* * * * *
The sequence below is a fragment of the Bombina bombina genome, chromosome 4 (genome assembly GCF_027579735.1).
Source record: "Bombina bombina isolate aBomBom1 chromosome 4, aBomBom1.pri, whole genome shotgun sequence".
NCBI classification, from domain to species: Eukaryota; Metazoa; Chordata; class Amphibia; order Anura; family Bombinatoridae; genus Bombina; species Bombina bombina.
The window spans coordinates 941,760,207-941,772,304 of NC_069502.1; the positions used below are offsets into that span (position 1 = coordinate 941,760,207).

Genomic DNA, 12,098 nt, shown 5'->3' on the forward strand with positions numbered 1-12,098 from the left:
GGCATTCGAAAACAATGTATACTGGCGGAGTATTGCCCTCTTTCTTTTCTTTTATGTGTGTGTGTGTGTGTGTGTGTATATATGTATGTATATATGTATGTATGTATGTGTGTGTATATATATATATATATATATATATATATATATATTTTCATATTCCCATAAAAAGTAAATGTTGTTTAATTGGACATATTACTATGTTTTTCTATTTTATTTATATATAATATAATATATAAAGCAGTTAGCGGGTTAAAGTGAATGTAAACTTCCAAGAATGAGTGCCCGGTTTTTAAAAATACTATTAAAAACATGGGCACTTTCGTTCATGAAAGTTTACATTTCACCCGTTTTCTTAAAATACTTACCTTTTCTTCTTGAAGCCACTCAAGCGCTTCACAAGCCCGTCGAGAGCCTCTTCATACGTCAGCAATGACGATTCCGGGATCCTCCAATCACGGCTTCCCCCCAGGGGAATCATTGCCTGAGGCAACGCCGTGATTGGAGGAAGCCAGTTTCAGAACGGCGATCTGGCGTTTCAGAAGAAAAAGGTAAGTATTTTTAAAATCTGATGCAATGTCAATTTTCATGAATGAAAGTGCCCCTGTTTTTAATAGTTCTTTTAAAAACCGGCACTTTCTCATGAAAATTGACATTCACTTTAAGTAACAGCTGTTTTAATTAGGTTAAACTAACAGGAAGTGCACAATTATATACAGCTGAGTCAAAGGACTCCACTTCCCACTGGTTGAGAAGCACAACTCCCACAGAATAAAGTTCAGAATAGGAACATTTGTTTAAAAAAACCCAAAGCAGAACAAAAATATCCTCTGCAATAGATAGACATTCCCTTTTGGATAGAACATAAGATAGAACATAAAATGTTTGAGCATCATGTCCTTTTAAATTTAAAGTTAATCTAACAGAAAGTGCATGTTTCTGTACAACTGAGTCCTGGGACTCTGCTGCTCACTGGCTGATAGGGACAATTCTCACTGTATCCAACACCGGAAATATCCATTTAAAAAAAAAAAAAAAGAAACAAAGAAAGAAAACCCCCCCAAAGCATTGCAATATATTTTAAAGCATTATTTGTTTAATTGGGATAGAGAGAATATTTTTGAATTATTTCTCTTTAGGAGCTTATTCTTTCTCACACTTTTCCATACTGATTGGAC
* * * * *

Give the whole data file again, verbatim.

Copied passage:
The sequence below is a fragment of the Bombina bombina genome, chromosome 4 (genome assembly GCF_027579735.1).
Source record: "Bombina bombina isolate aBomBom1 chromosome 4, aBomBom1.pri, whole genome shotgun sequence".
NCBI classification, from domain to species: Eukaryota; Metazoa; Chordata; class Amphibia; order Anura; family Bombinatoridae; genus Bombina; species Bombina bombina.
The window spans coordinates 941,760,207-941,772,304 of NC_069502.1; the positions used below are offsets into that span (position 1 = coordinate 941,760,207).

Genomic DNA, 12,098 nt, shown 5'->3' on the forward strand with positions numbered 1-12,098 from the left:
GGCATTCGAAAACAATGTATACTGGCGGAGTATTGCCCTCTTTCTTTTCTTTTATGTGTGTGTGTGTGTGTGTGTGTATATATGTATGTATATATGTATGTATGTATGTGTGTGTATATATATATATATATATATATATATATATATATTTTCATATTCCCATAAAAAGTAAATGTTGTTTAATTGGACATATTACTATGTTTTTCTATTTTATTTATATATAATATAATATATAAAGCAGTTAGCGGGTTAAAGTGAATGTAAACTTCCAAGAATGAGTGCCCGGTTTTTAAAAATACTATTAAAAACATGGGCACTTTCGTTCATGAAAGTTTACATTTCACCCGTTTTCTTAAAATACTTACCTTTTCTTCTTGAAGCCACTCAAGCGCTTCACAAGCCCGTCGAGAGCCTCTTCATACGTCAGCAATGACGATTCCGGGATCCTCCAATCACGGCTTCCCCCCAGGGGAATCATTGCCTGAGGCAACGCCGTGATTGGAGGAAGCCAGTTTCAGAACGGCGATCTGGCGTTTCAGAAGAAAAAGGTAAGTATTTTTAAAATCTGATGCAATGTCAATTTTCATGAATGAAAGTGCCCCTGTTTTTAATAGTTCTTTTAAAAACCGGCACTTTCTCATGAAAATTGACATTCACTTTAAGTAACAGCTGTTTTAATTAGGTTAAACTAACAGGAAGTGCACAATTATATACAGCTGAGTCAAAGGACTCCACTTCCCACTGGTTGAGAAGCACAACTCCCACAGAATAAAGTTCAGAATAGGAACATTTGTTTAAAAAAACCCAAAGCAGAACAAAAATATCCTCTGCAATAGATAGACATTCCCTTTTGGATAGAACATAAGATAGAACATAAAATGTTTGAGCATCATGTCCTTTTAAATTTAAAGTTAATCTAACAGAAAGTGCATGTTTCTGTACAACTGAGTCCTGGGACTCTGCTGCTCACTGGCTGATAGGGACAATTCTCACTGTATCCAACACCGGAAATATCCATTTAAAAAAAAAAAAAAAGAAACAAAGAAAGAAAACCCCCCCAAAGCATTGCAATATATTTTAAAGCATTATTTGTTTAATTGGGATAGAGAGAATATTTTTGAATTATTTCTCTTTAGGAGCTTATTCTTTCTCACACTTTTCCATACTGATTGGAC